I think that chaos theory would agree. Imagine a topographic landscape of peaks and valleys. In chaos theory, this is known as a phase space: a multidimensional representation of all possible states of a given system. Now imagine tossing a ball into this landscape. This represents a particular system state. If it lands on top of a peak (unstable attractor state), it is in a very unstable system, as it only takes a little disturbance to knock it from its place. Valleys are far more stable, as you can disturb the phase space quite a bit before it is knocked out of a given system state (stable attractor state). Of course, different system states have different shaped peaks and valleys and so have different levels of resistance (ability to remain in a given state in the face of disturbance). I’d argue that conventional, post-GR agriculture is in an unstable attractor state (monoculture are not resistant systems). However, we can maintain the system state through inputs of lots of energy (fertilizer, pesticides, fossil fuel-based power, etc.). Even so, it is susceptible to disturbance, which can come in many forms: a natural disaster like Hurricane Sandy or Katrina, a spike in fossil fuel costs, disease caused by increasing population densities or antibiotic resistant bacterial strains. I hope it isn’t as drastic as these, but with the energy we are pumping into the system, it may be. The point is then to have alternatives (ie diversity) to adapt to this change and demonstrate its utility in a novel phase state.

While Chris is away, Luke and Connor, the two remaining interns, have decided to undertake some projects around the farm. We gather chikai, a wild plant with a flower which tastes something like an artichoke, set ground mole traps to try to limit their infestation in a banana and cacao grove, and fix up some of the muddier sections of trail. The first and last are successful, but the ground mole traps have yet to catch anything.

Washing clothes at sunset on the Columbia River

Washing clothes at sunset on the Columbia River

In our time off, I read, wash my clothes, and play with a colony of ant-lions by throwing ants into their conical pit traps. Their larva hatch from eggs and build the traps and wait, buried at the bottom. When an ant or other unlucky little arthropod falls in, they grab it with their fearsome pincers. If they try to escape, they kick up sand to knock it back into the base of the pit. The nymphs, curiously, lack an anus, so all their waste is stored and emitted as at the end of the pupal stage. After the nymph stage, it wraps itself in a cocoon and metamorphoses into an adult lacewing, which will never eat again. It’s only purpose in life at this stage is to mate, after which it does.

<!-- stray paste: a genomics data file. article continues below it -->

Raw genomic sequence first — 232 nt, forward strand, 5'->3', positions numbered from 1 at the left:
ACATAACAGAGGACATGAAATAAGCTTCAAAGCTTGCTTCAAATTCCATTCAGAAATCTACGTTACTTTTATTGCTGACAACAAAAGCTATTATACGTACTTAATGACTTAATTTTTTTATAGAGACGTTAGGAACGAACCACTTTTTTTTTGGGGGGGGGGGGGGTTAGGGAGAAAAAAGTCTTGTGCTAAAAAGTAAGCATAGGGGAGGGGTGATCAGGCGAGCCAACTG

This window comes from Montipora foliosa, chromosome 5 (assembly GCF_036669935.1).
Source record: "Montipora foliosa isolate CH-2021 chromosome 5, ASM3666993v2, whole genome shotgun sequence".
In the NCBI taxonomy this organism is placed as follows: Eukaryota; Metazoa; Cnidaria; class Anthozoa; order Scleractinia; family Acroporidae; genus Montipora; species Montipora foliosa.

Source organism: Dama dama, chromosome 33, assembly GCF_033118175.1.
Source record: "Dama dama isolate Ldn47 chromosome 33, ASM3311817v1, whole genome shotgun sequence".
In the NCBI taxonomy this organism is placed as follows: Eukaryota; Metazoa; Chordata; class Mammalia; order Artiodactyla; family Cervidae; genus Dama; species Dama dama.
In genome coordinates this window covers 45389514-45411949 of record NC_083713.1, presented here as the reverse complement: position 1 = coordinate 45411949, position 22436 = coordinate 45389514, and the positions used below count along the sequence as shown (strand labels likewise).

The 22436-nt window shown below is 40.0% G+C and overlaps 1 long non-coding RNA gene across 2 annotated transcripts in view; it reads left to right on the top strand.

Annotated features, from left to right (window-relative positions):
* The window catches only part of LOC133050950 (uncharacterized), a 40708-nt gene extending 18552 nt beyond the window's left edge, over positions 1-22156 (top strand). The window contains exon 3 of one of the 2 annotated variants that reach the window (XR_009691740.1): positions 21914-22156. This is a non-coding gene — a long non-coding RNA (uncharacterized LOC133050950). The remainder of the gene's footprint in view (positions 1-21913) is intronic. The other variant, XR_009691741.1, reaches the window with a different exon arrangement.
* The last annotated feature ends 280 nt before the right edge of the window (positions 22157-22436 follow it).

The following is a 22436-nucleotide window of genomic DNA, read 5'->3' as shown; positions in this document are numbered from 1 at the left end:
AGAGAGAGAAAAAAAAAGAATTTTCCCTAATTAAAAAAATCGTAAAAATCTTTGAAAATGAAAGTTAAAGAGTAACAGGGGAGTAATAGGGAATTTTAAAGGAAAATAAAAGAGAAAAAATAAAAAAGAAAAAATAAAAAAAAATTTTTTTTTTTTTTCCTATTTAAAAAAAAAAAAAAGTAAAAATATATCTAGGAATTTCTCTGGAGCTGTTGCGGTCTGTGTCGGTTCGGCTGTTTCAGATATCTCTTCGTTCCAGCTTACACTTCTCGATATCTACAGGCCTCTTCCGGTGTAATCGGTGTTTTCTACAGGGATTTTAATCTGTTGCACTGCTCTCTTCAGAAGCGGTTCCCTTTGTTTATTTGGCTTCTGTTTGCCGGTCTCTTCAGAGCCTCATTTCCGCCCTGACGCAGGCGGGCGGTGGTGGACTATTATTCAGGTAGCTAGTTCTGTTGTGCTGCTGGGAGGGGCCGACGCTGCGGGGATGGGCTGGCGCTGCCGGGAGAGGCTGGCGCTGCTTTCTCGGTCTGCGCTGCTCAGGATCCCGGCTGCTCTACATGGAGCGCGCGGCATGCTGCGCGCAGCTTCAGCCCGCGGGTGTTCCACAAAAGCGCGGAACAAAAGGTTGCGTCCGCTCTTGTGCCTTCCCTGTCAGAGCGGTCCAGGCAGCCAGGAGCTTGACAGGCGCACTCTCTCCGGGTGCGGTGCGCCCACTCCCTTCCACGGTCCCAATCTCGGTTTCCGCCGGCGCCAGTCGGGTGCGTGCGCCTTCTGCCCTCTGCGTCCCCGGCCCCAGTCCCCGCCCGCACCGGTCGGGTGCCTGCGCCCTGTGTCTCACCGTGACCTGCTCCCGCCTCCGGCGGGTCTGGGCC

I swat a “doctor fly,” easily identifiable by its black and white stripes, on my foot. It explodes in a burst of blood. “Why are they called doctor flies?” I asked a Belizean a few days earlier. “Because dey take a blood sample, man!” Enough of this. Time to retreat to the comfort of the mosquito net around my bed.

5 Aug 2015

Chris, Soleni, Mia, and Ryan leave in the morning. As soon as they leave, the day starts becoming interesting. I find a huddled group of 3 birds on the ground. It appears that one of the workers cut a banana tree where the birds’ nest was, causing it to fall to the ground. I fashion a crude nest and place it in a nearby tree. The notion that birds will abandon their young if handled is complete nonsense, and soon the parents, two vociferous clay colored robins, are feeding their babies once again. Shortly thereafter, Luke, one of the other interns comes running up and asks whether I had a first aid kit. I run and grab it and head to the field, where James, one of the workers, has sliced his toes with a machete. The machete cut clean through the boot and nearly to the bone. I don my vinyl gloves and try to stop the bleeding. After about five minutes it coagulates enough to clean the cut with some water and rubbing alcohol. I try to close the wound with some butterfly bandages, gauze, and duct tape. It’s not much, but it ought to get him to the clinic in San Pedro Columbia. Luke and I carry him to the dory and direct the other workers to accompany him to the clinic. James, ever the macho man, wants to walk, but we absolutely forbid him to do so. He’ll have to get it stitched and is probably out of commission for a while. Since we are down the river and completely exhausted from hauling James about 200 meters to the riverside, we jump in. The water is low, but the current is quite strong nonetheless. The turquoise waters are opaque but gorgeous, reflecting the sunlight filtering through the green of the canopy above. That was enough excitement before lunch and we rest.

Leaf-cutter ant trail

Leaf-cutter ant trail

After lunch, more wood chopping and I decide to do some trail maintenance, as it has become markedly wet after last night’s rains. Chopping bamboo seems like a good material for some corduroy, however the little hairs that rub off of the stems of this giant grass quickly cover every inch of us and are extremely irritating. Our skin rises in little red patches similar to an allergic reaction. We run down the river and try to wash them off to some, but not complete, success.